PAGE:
Saturday, October 15, 2011
It's so fun entering these contests from Marx Foods! In the most recent Marx Foods recipe contest I entered, I came in third with my Chile-Spiced Chocolate Tarts with Crème Pâtissière and Red Wine and Chile-Infused Strawberry Sauce!! They were so delicious! And honestly, without Marx Foods providing the dried chile peppers, the inspiration to create those tarts may never have arrived!
So when you enter a Marx Foods contest, you may have an idea of what you're going to get, but it still somehow is a surprise. This particular contest was a complete surprise--RANDOM Recipes! I had no idea what would be in the box, and was pleasantly surprised to find:
Hurray, and thank you!! Now, I love mushrooms, but the ideas just weren't flowing. So I turned to the Coconut Sugar. It's actually coconut sap sugar; I had no idea they even made that! (Did I ever tell you I love coconut?) Still being in love with the chiles from the last challenge, I chose to use those as well. And by now it's no surprise I made dessert!
The custard is smooth and creamy and cool, with a hint of heat on the back of your tongue. It picks up its yellow hue from both the pureed chiles and the fresh-laid-today chicken eggs! The chiles also provide some nice orangey flecks in the custard.
The candied coconut adds just the right sort of caramely-coconutty crunch, nice texture contrast, and has a unique flavor. The family loved it!
I did some experimenting until I got enough heat in the coconut milk (even throwing some extra Puya seeds out of the package into the pot!) I used the methods my husband and I developed with the tart filling to get all the delicious flavor of those Puyas. If you like more heat, you can use one or two more chiles. The possibilities are endless!
The coconut sugar reminds me of jaggery (an Indian sugar) in the way it behaves when heated...in other words, not normally! So the Candied Coconut is a little tricky, but it's tasty if you stick with it!
Spicy Coconut Custard with Candied Coconut
1 can (approx. 14 ounces) coconut milk
2 whole dried Puya chile peppers
3 eggs, beaten gently
1/4 cup sugar
Heat coconut milk and Puya chiles in a saucepan over medium-low heat. Gently bring to boiling, stirring, then turn off heat. Let milk steep for about 10 minutes, stirring occasionally. I rested my wooden spoon right on top of the chile pepper to keep it submerged during the steeping. After 10 minutes, remove stems from chiles and place them in a small food processor (I used the bowl attachment with my Cuisinart stick blender), along with about 1/4 cup of the coconut milk. Process chiles and milk until chiles are relatively small, then return mixture to remaining coconut milk in the saucepan. Stir, and let entire mixture sit and steep until completely cool.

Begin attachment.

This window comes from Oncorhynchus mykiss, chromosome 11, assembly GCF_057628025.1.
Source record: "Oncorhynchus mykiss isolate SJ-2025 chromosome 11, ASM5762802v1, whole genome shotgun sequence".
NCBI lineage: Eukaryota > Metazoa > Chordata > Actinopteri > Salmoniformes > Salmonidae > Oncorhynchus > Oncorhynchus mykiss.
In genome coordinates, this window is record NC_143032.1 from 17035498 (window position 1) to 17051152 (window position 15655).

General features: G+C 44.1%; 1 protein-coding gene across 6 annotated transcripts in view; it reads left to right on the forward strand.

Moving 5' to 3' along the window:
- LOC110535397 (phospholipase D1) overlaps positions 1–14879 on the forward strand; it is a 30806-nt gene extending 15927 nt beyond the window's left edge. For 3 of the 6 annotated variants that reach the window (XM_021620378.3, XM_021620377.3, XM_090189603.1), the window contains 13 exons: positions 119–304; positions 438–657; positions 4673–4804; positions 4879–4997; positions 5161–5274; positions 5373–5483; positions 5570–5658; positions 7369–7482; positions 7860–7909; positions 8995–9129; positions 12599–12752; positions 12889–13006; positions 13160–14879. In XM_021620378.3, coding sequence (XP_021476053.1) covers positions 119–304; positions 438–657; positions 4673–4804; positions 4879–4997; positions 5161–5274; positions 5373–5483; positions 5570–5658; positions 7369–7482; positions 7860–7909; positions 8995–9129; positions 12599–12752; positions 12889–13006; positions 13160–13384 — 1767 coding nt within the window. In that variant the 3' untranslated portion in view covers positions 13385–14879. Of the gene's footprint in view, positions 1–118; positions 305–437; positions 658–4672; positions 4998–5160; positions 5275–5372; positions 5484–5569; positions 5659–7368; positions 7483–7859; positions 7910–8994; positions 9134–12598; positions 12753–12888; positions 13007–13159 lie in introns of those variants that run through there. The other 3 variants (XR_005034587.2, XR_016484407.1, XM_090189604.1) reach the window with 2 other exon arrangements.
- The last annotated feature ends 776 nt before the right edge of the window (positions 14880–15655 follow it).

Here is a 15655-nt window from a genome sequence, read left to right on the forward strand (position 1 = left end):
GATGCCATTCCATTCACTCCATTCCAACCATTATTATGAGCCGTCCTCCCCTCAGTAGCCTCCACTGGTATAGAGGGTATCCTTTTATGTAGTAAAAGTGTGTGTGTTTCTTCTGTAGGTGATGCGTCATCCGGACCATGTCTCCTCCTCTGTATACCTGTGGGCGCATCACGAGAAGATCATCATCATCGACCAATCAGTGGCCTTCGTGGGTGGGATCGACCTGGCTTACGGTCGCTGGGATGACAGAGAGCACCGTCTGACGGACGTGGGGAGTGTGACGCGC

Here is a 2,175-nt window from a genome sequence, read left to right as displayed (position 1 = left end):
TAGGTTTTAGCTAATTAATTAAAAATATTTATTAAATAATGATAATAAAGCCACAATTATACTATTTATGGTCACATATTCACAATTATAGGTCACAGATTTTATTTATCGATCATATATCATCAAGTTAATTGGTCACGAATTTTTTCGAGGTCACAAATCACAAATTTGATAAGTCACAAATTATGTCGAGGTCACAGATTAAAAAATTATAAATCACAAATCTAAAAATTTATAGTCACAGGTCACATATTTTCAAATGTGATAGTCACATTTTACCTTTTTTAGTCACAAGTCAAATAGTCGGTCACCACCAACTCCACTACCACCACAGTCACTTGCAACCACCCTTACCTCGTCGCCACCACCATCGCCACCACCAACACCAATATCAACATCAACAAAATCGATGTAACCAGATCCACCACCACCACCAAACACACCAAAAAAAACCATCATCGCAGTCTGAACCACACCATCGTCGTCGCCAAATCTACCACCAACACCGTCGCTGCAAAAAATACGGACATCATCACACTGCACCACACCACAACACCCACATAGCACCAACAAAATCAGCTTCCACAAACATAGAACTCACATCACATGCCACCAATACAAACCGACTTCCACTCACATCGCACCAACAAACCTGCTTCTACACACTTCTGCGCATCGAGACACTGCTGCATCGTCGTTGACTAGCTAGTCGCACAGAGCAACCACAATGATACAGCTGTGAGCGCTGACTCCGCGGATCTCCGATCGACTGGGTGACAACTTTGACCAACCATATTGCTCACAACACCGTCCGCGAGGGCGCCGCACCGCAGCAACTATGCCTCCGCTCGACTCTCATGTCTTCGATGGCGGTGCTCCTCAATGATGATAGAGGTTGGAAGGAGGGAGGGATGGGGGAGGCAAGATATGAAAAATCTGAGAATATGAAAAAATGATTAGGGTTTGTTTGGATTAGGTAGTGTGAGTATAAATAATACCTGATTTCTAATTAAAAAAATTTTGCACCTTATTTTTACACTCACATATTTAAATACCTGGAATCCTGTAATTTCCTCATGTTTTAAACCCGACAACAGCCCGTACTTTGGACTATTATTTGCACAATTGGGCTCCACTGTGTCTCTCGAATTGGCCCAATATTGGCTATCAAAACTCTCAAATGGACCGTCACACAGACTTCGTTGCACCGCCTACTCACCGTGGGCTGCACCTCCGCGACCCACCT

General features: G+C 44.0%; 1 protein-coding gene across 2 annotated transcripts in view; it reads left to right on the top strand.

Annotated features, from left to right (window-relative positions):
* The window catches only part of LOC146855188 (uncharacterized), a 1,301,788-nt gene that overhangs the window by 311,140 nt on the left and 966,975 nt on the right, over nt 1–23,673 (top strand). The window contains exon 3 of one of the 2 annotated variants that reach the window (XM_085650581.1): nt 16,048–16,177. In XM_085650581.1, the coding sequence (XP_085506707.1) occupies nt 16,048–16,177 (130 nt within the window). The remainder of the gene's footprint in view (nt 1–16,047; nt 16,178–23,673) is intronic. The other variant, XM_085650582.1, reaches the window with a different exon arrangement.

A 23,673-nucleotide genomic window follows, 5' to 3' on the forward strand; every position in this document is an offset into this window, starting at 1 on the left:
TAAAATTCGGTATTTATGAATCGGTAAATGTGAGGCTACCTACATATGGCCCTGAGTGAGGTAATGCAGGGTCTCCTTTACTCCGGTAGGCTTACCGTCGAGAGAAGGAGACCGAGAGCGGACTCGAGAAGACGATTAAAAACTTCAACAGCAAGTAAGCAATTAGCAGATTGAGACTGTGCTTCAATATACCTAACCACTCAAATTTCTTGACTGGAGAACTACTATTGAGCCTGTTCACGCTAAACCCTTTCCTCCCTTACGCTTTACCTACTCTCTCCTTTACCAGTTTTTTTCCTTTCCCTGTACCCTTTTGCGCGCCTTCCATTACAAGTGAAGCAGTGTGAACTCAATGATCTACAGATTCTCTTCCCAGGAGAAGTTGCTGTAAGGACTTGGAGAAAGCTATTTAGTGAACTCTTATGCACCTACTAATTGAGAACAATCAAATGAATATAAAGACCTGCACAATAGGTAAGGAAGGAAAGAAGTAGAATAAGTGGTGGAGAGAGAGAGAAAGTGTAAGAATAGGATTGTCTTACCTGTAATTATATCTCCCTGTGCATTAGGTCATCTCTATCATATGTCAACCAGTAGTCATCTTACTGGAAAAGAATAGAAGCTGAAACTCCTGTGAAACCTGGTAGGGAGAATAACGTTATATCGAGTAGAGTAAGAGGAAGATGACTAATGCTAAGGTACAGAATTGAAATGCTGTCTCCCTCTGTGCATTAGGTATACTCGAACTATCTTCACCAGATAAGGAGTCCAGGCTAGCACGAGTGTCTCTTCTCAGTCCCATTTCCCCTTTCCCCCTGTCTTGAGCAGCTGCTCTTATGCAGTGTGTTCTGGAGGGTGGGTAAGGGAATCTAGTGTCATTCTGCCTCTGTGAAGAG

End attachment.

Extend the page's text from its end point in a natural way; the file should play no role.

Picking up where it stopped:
Place a glass bowl in a pan of ice water.
Add eggs and sugar to coconut milk mixture in the saucepan. Cook over medium heat, stirring constantly, just until mixture coats a metal spoon. (much longer than that and your eggs will start to "scramble," take my word for it!) Immediately pour custard into prepared glass bowl, and stir constantly to cool, 1 to 2 minutes. Pour custard into 4 individual custard dishes (or pretty glasses). Cover custard surface with plastic wrap (to prevent a skin from forming), and chill dishes in refrigerator for at least one hour.
Just before serving, remove from refrigerator, remove plastic wrap (of course), sprinkle with candied coconut, and enjoy!
1 1/2 tablespoons butter
1/4 coconut sugar
1 cup raw dried coconut (not sweetened)
Prepare a baking sheet with parchment paper on the counter.
Melt butter over medium heat and spread around pan; sprinkle coconut sugar on top. Let melt a minute or two before mixing. This will not look like you may expect it to, the sugar won't really melt or dissolve, it'll just look sort of greasy but will start to spread out a bit. Mix it in with the butter using a wooden spoon. When it is mixed together, turn heat to low and sprinkle in the coconut and quickly stir.
To mix the coconut with the sugar mixture, you'll have to sort of "chop" the coconut into the sugar with your wooden spoon to separate it and break up the clumps, otherwise you'll end up with big brown clumps of coconut sugar and the coconut itself won't have much coating. So, mix and "chop" over low until the coconut is turning golden (both from the sugar and from the hot pan), being careful not to burn it.
Turn coconut onto the prepared baking sheet, breaking up any large clumps with the wooden spoon, then let cool before using.